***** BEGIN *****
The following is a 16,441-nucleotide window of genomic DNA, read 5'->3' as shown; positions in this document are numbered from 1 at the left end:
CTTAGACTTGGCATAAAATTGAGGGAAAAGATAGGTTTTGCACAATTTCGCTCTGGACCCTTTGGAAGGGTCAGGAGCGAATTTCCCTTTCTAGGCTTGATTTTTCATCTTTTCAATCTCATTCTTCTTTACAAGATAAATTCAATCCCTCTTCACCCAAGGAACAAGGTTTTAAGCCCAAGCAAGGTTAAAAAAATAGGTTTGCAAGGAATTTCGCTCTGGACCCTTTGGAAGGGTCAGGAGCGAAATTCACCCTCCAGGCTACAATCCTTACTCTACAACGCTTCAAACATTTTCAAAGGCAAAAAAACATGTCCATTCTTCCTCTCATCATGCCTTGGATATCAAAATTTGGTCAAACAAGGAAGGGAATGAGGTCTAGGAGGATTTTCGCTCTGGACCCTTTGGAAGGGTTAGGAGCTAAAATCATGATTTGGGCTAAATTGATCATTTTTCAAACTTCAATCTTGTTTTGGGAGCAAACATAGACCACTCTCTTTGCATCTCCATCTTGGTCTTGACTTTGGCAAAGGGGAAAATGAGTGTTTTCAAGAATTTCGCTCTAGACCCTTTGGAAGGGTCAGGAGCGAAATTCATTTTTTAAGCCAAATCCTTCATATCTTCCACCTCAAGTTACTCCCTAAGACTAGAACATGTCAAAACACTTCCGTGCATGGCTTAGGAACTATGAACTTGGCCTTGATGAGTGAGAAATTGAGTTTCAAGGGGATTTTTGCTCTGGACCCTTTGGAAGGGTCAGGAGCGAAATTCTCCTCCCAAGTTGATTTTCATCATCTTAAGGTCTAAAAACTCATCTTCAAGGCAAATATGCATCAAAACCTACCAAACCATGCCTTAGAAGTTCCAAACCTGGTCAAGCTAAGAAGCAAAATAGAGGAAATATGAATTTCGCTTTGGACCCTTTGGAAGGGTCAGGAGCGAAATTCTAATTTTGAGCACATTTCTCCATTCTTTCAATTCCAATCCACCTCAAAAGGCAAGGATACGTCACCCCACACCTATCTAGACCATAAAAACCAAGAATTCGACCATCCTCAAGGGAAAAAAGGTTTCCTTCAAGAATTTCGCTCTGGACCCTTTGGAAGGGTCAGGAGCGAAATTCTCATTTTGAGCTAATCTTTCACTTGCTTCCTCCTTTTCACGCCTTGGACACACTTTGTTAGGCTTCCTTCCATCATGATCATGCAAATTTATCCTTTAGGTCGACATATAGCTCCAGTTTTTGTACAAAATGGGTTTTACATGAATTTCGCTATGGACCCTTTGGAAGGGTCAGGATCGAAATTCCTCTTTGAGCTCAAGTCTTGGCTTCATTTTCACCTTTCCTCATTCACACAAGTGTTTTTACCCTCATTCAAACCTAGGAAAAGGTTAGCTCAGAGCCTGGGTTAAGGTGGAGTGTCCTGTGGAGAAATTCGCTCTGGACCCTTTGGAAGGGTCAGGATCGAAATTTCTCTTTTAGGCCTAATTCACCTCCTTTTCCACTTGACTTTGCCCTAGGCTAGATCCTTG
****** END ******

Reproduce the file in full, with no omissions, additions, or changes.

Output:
The following is a 16,441-nucleotide window of genomic DNA, read 5'->3' as shown; positions in this document are numbered from 1 at the left end:
CTTAGACTTGGCATAAAATTGAGGGAAAAGATAGGTTTTGCACAATTTCGCTCTGGACCCTTTGGAAGGGTCAGGAGCGAATTTCCCTTTCTAGGCTTGATTTTTCATCTTTTCAATCTCATTCTTCTTTACAAGATAAATTCAATCCCTCTTCACCCAAGGAACAAGGTTTTAAGCCCAAGCAAGGTTAAAAAAATAGGTTTGCAAGGAATTTCGCTCTGGACCCTTTGGAAGGGTCAGGAGCGAAATTCACCCTCCAGGCTACAATCCTTACTCTACAACGCTTCAAACATTTTCAAAGGCAAAAAAACATGTCCATTCTTCCTCTCATCATGCCTTGGATATCAAAATTTGGTCAAACAAGGAAGGGAATGAGGTCTAGGAGGATTTTCGCTCTGGACCCTTTGGAAGGGTTAGGAGCTAAAATCATGATTTGGGCTAAATTGATCATTTTTCAAACTTCAATCTTGTTTTGGGAGCAAACATAGACCACTCTCTTTGCATCTCCATCTTGGTCTTGACTTTGGCAAAGGGGAAAATGAGTGTTTTCAAGAATTTCGCTCTAGACCCTTTGGAAGGGTCAGGAGCGAAATTCATTTTTTAAGCCAAATCCTTCATATCTTCCACCTCAAGTTACTCCCTAAGACTAGAACATGTCAAAACACTTCCGTGCATGGCTTAGGAACTATGAACTTGGCCTTGATGAGTGAGAAATTGAGTTTCAAGGGGATTTTTGCTCTGGACCCTTTGGAAGGGTCAGGAGCGAAATTCTCCTCCCAAGTTGATTTTCATCATCTTAAGGTCTAAAAACTCATCTTCAAGGCAAATATGCATCAAAACCTACCAAACCATGCCTTAGAAGTTCCAAACCTGGTCAAGCTAAGAAGCAAAATAGAGGAAATATGAATTTCGCTTTGGACCCTTTGGAAGGGTCAGGAGCGAAATTCTAATTTTGAGCACATTTCTCCATTCTTTCAATTCCAATCCACCTCAAAAGGCAAGGATACGTCACCCCACACCTATCTAGACCATAAAAACCAAGAATTCGACCATCCTCAAGGGAAAAAAGGTTTCCTTCAAGAATTTCGCTCTGGACCCTTTGGAAGGGTCAGGAGCGAAATTCTCATTTTGAGCTAATCTTTCACTTGCTTCCTCCTTTTCACGCCTTGGACACACTTTGTTAGGCTTCCTTCCATCATGATCATGCAAATTTATCCTTTAGGTCGACATATAGCTCCAGTTTTTGTACAAAATGGGTTTTACATGAATTTCGCTATGGACCCTTTGGAAGGGTCAGGATCGAAATTCCTCTTTGAGCTCAAGTCTTGGCTTCATTTTCACCTTTCCTCATTCACACAAGTGTTTTTACCCTCATTCAAACCTAGGAAAAGGTTAGCTCAGAGCCTGGGTTAAGGTGGAGTGTCCTGTGGAGAAATTCGCTCTGGACCCTTTGGAAGGGTCAGGATCGAAATTTCTCTTTTAGGCCTAATTCACCTCCTTTTCCACTTGACTTTGCCCTAGGCTAGATCCTTG